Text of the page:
Host Institution: University of Plymouth
Principle Investigator: Professor Deborah Greaves
Whereas tidal stream technology is relatively advanced, the wave energy industry is still in a nascent stage of development with a wide range of different design concepts for extracting wave energy being developed. A winning technology has yet to be identified and there may well be more than one. It is within this framework that the theme of 'Novel, future, concepts for marine energy generation' is listed within the EPSRC SUPERGEN Marine challenge 2 Marine energy (Wave and Tidal) technology for 2050. Addressing this theme, we propose a new concept for wave energy conversion that uses a novel hydrodynamic action and is constructed from low cost material leading to significant reduction in cost and size of device in comparison with others.
A significant drawback of wave energy converters acting as heaving point absorbers is the mismatch between the typical wave period of the wave climate and the resonant natural period of motion response. This means that devices have to be large in order to operate optimally in swell waves. To overcome these limitations, control systems may be used in order to modify the motion response to suit the wave climate, but this can be complex and expensive.
In this project, we investigate an alternative approach in which the device's geometry responds to hydrodynamic loading. In its simplest form, the concept is a floating wedge-shaped body that has a spring-loaded hinge at its apex that closes as the device sinks and opens as it rises in a breathing action. In the proposed project an axisymmetric form will be investigated; comprising a sealed bag that shrinks and swells without hinges. This breathing action makes it possible to install a power take-off inside the device that requires no external reference. This distinguishes it from other heaving point absorbers. The breathing action can be used to pump air through a reversible flow (Wells) turbine into a second container of fixed volume. No other mechanical parts are needed because the pressure change in the fixed volume generates a spring force which contributes to the restoring force on the device. The concept can be designed so that the breathing system resonates at the heaving frequency.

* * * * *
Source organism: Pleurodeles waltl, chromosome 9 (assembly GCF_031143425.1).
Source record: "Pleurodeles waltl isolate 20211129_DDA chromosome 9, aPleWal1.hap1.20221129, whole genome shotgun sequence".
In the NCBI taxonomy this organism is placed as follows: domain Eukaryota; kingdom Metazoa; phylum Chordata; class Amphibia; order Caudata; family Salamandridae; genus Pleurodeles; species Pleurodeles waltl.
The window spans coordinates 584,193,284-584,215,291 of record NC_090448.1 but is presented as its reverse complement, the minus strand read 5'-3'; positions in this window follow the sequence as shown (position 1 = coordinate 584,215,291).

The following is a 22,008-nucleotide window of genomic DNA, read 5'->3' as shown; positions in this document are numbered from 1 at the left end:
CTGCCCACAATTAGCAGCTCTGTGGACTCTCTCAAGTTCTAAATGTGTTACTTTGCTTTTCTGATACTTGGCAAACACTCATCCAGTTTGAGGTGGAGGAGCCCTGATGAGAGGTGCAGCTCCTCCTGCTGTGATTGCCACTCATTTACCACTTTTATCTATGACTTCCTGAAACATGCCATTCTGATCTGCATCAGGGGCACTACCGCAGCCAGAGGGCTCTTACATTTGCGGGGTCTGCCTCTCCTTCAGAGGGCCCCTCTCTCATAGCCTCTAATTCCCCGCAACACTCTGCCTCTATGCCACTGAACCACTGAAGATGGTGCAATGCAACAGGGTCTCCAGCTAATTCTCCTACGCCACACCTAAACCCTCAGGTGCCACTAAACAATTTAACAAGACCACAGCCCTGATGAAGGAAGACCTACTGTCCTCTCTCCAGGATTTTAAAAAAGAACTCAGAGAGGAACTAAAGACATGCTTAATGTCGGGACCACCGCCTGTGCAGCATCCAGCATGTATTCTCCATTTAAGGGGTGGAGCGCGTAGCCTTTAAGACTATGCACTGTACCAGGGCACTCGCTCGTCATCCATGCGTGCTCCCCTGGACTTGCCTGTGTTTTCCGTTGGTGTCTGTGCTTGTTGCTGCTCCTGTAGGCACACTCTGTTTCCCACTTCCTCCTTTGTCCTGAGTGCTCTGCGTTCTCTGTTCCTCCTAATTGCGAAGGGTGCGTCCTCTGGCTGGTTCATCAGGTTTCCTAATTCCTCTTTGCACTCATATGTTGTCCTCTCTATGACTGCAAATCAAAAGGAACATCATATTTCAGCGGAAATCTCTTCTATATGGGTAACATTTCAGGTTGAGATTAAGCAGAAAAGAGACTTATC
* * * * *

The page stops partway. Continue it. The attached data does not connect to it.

The proposed project will assess the hydrodynamics of the breathing action within a new device concept called the Squid, by developing an optimisation tool using semi-analytical and numerical models and by performing a series of physical experiments. Both still water tests in the flume at the University of Southampton and wave tests in the ocean basin within the new COaST Laboratory at Plymouth University will be carried out and used to investigate the characteristics of the new concept and to validate the numerical model optimisation tool.